by: Danielle Janota
With the recent Pinterest frenzy that has emerged (mostly among a female crowd), it was only a matter of time before brands started using this unique and artistic site to advertise their products. While Pinterest joins the likes of Facebook, Twitter, and Stumbleupon, the campaigns launched on Pinterest take a more interesting approach than page likes and hashtags.
The Israel-based creative boutique Smoyz launched the first Pinterest campaign called “Woman’s Inspiration Day” for Kotex. The agency targeted 50 influential women on Pinterest and searched their boards for things that inspire them. Then, they created customized gift baskets for each woman based on the items and designs she liked. Kotex only asked that in return for their customized baskets, the women pinned images of their gifts. This campaign appeared to be a huge social media success since nearly all 50 women posted pictures of their customized gifts resulting in 700,000 page impressions. The women undoubtedly buzzed about it on Facebook, Twitter, and various other platforms.
Kotex is not the only brand to use Pinterest as a medium in a campaign. This past March, fashion brand Guess also launched a Pinterest campaign that promoted their four new Spring colors, Noir Teal, Hot House Orange, Red Hot Overdue, and New Plum Light. This campaign asked Pinterest users to create a board called “Guess My Color Inspiration” and pin at least 5 images. Four winners were chosen and awarded prizes from Guess.
The French car company Peugeot also held a contest that awarded prizes to fans that completed a Pinterest Puzzle. The puzzle required users to go to Peugeot’s page to obtain images of a car that would eventually show it “traveling” across multiple boards.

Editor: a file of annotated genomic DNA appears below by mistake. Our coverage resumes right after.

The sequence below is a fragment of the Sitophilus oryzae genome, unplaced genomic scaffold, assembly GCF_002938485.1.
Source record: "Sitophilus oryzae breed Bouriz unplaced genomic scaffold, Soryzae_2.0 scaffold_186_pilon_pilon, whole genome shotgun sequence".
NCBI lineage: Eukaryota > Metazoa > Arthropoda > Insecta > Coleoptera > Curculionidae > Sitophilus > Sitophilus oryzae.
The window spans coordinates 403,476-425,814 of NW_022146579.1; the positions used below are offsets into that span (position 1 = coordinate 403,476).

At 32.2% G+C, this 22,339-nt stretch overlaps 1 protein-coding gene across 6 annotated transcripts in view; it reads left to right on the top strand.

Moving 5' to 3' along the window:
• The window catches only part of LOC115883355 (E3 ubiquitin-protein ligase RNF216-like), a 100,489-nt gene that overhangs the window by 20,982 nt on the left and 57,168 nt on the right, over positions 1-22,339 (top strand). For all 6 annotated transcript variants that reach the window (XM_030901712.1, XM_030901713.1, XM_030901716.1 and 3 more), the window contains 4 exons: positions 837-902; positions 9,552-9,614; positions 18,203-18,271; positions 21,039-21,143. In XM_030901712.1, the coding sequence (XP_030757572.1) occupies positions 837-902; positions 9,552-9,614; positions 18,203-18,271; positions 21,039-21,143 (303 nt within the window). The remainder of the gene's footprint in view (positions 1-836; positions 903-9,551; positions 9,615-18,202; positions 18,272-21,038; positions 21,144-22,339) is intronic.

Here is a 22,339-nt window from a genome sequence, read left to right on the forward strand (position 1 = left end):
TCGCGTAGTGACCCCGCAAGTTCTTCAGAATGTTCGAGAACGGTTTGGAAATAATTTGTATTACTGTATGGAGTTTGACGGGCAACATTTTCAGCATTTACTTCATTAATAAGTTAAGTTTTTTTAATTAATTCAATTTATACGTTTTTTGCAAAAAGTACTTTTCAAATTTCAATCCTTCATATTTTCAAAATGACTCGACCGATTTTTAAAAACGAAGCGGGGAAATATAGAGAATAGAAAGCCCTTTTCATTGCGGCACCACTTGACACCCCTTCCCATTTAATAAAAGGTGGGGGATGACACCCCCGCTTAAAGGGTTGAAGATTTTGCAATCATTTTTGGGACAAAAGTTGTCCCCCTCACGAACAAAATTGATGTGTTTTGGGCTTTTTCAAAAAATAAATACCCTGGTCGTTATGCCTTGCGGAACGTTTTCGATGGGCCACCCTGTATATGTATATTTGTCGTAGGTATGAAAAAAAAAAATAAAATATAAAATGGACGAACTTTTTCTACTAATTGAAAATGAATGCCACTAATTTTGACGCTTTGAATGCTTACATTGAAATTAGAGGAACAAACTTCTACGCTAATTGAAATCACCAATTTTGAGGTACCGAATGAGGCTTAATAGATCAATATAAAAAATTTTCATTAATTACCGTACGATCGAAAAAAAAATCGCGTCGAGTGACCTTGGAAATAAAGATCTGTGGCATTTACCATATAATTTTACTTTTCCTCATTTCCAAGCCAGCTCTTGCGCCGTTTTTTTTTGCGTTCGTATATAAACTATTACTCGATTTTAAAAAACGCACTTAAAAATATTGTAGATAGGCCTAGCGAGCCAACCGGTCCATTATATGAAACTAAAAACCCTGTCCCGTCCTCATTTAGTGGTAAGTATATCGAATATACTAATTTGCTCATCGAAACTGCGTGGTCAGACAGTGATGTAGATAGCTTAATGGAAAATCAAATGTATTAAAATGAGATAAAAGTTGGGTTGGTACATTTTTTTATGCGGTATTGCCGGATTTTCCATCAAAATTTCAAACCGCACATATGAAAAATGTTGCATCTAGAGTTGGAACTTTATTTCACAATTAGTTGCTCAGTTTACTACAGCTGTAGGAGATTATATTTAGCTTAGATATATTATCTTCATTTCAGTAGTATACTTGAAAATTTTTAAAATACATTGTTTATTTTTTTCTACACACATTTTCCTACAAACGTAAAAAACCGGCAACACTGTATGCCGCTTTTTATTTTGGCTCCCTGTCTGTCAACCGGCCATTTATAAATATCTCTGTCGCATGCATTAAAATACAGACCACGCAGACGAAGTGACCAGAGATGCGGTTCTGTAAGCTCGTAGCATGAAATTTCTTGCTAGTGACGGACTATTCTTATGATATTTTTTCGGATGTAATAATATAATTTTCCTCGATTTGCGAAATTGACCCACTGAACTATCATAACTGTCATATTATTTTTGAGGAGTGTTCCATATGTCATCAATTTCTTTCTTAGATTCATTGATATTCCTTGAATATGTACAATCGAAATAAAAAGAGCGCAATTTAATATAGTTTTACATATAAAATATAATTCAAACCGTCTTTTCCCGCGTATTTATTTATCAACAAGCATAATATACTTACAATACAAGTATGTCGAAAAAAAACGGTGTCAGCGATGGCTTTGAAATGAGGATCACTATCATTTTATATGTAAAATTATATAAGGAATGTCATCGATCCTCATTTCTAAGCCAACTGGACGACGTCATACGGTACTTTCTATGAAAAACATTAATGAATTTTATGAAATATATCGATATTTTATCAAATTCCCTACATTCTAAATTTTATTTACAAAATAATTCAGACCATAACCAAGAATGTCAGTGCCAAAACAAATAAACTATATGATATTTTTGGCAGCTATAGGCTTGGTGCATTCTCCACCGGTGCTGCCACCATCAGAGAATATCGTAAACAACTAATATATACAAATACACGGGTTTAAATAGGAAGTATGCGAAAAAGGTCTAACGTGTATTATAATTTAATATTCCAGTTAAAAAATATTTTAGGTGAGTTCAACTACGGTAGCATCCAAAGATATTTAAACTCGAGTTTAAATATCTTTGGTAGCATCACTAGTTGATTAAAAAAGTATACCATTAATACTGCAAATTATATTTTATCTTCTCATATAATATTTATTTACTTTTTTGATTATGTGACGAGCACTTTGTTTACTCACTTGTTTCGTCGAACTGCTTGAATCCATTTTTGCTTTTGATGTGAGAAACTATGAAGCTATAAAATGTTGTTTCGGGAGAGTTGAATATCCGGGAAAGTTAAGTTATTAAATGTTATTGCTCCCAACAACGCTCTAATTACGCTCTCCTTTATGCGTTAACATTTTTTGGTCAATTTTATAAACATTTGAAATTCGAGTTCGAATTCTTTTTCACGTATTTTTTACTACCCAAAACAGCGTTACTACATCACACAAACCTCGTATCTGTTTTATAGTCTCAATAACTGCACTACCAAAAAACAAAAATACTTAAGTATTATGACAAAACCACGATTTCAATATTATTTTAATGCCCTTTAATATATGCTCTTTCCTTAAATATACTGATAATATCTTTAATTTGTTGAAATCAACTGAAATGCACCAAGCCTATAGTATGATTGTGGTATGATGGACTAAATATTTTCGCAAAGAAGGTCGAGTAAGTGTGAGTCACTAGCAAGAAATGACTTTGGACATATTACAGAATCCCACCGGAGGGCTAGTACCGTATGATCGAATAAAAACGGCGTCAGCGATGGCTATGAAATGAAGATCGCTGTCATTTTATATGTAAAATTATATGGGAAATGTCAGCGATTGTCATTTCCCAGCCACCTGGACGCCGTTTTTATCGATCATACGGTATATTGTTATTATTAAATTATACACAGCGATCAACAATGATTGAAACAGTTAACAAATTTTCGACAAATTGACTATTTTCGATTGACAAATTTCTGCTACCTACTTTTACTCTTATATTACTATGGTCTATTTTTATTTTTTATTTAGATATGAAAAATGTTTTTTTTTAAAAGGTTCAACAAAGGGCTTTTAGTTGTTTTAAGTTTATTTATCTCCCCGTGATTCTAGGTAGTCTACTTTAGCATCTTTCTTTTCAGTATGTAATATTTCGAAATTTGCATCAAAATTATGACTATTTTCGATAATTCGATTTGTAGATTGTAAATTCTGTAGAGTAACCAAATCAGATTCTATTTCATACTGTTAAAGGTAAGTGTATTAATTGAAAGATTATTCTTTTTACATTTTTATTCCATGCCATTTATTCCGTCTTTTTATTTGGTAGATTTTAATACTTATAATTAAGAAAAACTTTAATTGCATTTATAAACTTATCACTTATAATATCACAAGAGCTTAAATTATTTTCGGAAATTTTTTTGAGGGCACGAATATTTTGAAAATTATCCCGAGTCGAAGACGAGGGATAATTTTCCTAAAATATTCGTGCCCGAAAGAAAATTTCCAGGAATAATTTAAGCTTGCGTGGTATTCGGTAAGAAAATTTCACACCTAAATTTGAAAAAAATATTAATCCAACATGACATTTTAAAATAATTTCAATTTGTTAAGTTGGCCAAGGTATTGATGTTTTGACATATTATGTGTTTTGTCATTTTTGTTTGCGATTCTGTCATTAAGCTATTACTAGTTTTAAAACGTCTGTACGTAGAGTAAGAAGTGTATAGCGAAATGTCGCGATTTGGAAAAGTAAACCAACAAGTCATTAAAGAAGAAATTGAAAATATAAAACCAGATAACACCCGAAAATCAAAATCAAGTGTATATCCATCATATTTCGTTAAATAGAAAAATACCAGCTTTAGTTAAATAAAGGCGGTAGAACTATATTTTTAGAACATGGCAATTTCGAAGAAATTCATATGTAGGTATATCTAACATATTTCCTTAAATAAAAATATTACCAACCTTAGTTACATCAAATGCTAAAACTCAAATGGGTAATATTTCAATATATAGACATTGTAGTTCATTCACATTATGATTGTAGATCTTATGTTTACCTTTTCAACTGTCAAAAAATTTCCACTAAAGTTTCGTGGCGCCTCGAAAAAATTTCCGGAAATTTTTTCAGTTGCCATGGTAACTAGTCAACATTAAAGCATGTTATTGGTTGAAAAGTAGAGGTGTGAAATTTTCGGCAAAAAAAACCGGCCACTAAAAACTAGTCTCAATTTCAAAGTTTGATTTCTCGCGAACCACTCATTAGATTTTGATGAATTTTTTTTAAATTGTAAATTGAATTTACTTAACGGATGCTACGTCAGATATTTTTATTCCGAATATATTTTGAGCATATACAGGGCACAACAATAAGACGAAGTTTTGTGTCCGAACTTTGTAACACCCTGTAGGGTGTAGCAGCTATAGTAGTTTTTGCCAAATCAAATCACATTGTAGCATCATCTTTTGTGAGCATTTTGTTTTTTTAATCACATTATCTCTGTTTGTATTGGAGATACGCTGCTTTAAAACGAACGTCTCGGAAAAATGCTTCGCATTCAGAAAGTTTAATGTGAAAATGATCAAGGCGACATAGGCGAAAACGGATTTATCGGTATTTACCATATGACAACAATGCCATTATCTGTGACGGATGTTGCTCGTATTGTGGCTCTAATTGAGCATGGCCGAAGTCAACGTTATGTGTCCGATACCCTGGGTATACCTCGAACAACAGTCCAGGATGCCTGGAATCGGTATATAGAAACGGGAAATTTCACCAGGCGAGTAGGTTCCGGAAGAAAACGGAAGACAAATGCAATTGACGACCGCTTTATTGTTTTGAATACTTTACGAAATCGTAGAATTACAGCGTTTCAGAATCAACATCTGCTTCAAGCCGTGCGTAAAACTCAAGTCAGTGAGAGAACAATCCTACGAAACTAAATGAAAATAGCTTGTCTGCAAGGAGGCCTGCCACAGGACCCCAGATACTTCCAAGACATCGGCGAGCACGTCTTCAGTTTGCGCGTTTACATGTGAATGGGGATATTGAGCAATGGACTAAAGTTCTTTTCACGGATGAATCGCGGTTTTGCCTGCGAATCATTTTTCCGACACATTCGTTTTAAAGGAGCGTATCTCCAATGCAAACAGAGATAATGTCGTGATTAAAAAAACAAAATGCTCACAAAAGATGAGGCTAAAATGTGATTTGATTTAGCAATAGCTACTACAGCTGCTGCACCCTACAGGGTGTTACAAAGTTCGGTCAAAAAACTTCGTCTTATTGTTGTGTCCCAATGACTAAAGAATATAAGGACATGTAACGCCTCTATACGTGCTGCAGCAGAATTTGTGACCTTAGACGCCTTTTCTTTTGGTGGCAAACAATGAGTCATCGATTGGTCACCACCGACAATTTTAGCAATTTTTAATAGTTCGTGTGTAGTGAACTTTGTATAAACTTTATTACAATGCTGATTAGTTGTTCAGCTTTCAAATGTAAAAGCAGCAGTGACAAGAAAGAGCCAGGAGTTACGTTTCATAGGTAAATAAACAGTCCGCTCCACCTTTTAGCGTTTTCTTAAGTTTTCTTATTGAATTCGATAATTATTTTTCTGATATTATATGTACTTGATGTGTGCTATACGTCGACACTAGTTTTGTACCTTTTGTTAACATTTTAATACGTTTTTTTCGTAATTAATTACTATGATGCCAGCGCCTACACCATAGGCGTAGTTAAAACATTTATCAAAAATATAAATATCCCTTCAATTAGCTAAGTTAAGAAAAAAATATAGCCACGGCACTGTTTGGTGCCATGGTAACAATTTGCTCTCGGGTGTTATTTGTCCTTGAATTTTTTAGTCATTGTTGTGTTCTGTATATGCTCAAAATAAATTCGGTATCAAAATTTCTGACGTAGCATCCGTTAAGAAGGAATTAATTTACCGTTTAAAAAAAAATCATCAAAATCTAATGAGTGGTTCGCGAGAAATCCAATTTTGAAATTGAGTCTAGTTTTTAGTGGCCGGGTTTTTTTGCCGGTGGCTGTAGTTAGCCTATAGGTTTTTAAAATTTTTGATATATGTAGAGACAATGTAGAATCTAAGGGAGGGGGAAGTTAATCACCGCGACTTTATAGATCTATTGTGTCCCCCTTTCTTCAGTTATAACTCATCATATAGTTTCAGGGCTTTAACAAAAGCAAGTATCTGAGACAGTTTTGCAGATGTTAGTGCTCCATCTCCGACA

Perhaps the most interesting campaign comes from British Midland International that recently ran a “Pinterest Lottery” that awarded fans with trips. The company posted images of five destinations: Beirut, Dublin, Marrakech, Moscow and Nice. Pinterest users were asked to repin up to 6 images of those destinations. At the end of each week, the British company picked an image’s number. The user that had repinned the image with that number was awarded two free round trip flights to any British Midland International destination.
But despite the creativity of these campaigns and the agencies behind them, new questions arise. Are advertisers going too far by looking at the personal social media profiles of consumers or is it just good strategy?
Many admit that the social media-stalking approach is a bit too invasive, but because advertising induces skepticism in general, this approach probably does not shock anyone. While consumers may not mind companies finding insight about them on a rather innocent platform such as Pinterest, I have a pretty strong feeling that people won’t feel the same way if brands start scrutinizing their tweets and status updates.
Sources:  http://www.adweek.com/adfreak/kotex-makes-gifts-women-based-their-pinterest-boards-139161  http://mashable.com/2012/03/23/pinterest-marketing-campaigns/  http://creativity-online.com/work/kotex-inspiration-day/26873